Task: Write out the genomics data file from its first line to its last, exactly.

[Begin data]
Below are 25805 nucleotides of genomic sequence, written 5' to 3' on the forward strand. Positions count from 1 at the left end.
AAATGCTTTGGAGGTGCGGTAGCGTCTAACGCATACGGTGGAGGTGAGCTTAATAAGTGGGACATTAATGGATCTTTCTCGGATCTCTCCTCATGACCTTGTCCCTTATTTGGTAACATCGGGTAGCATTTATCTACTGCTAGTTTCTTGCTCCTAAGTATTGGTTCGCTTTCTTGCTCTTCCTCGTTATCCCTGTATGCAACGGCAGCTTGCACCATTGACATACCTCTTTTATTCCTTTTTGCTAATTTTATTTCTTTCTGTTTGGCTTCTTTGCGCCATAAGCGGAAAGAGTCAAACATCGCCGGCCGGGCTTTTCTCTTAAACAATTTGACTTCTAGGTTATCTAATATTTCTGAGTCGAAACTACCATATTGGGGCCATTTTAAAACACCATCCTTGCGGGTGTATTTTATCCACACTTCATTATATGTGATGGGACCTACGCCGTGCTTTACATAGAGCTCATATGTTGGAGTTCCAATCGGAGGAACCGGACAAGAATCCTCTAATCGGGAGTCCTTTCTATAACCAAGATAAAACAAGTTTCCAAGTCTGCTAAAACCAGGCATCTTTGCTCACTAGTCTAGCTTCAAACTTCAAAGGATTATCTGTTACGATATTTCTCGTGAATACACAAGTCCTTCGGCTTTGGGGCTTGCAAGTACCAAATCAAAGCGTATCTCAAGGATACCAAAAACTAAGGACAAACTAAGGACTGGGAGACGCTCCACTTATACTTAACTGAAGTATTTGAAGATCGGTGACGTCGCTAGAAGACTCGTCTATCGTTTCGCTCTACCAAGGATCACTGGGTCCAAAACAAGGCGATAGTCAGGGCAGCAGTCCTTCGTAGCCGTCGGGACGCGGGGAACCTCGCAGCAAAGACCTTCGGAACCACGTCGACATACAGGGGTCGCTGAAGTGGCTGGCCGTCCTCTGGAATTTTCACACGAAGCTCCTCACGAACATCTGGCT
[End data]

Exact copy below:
Below are 25805 nucleotides of genomic sequence, written 5' to 3' on the forward strand. Positions count from 1 at the left end.
AAATGCTTTGGAGGTGCGGTAGCGTCTAACGCATACGGTGGAGGTGAGCTTAATAAGTGGGACATTAATGGATCTTTCTCGGATCTCTCCTCATGACCTTGTCCCTTATTTGGTAACATCGGGTAGCATTTATCTACTGCTAGTTTCTTGCTCCTAAGTATTGGTTCGCTTTCTTGCTCTTCCTCGTTATCCCTGTATGCAACGGCAGCTTGCACCATTGACATACCTCTTTTATTCCTTTTTGCTAATTTTATTTCTTTCTGTTTGGCTTCTTTGCGCCATAAGCGGAAAGAGTCAAACATCGCCGGCCGGGCTTTTCTCTTAAACAATTTGACTTCTAGGTTATCTAATATTTCTGAGTCGAAACTACCATATTGGGGCCATTTTAAAACACCATCCTTGCGGGTGTATTTTATCCACACTTCATTATATGTGATGGGACCTACGCCGTGCTTTACATAGAGCTCATATGTTGGAGTTCCAATCGGAGGAACCGGACAAGAATCCTCTAATCGGGAGTCCTTTCTATAACCAAGATAAAACAAGTTTCCAAGTCTGCTAAAACCAGGCATCTTTGCTCACTAGTCTAGCTTCAAACTTCAAAGGATTATCTGTTACGATATTTCTCGTGAATACACAAGTCCTTCGGCTTTGGGGCTTGCAAGTACCAAATCAAAGCGTATCTCAAGGATACCAAAAACTAAGGACAAACTAAGGACTGGGAGACGCTCCACTTATACTTAACTGAAGTATTTGAAGATCGGTGACGTCGCTAGAAGACTCGTCTATCGTTTCGCTCTACCAAGGATCACTGGGTCCAAAACAAGGCGATAGTCAGGGCAGCAGTCCTTCGTAGCCGTCGGGACGCGGGGAACCTCGCAGCAAAGACCTTCGGAACCACGTCGACATACAGGGGTCGCTGAAGTGGCTGGCCGTCCTCTGGAATTTTCACACGAAGCTCCTCACGAACATCTGGCT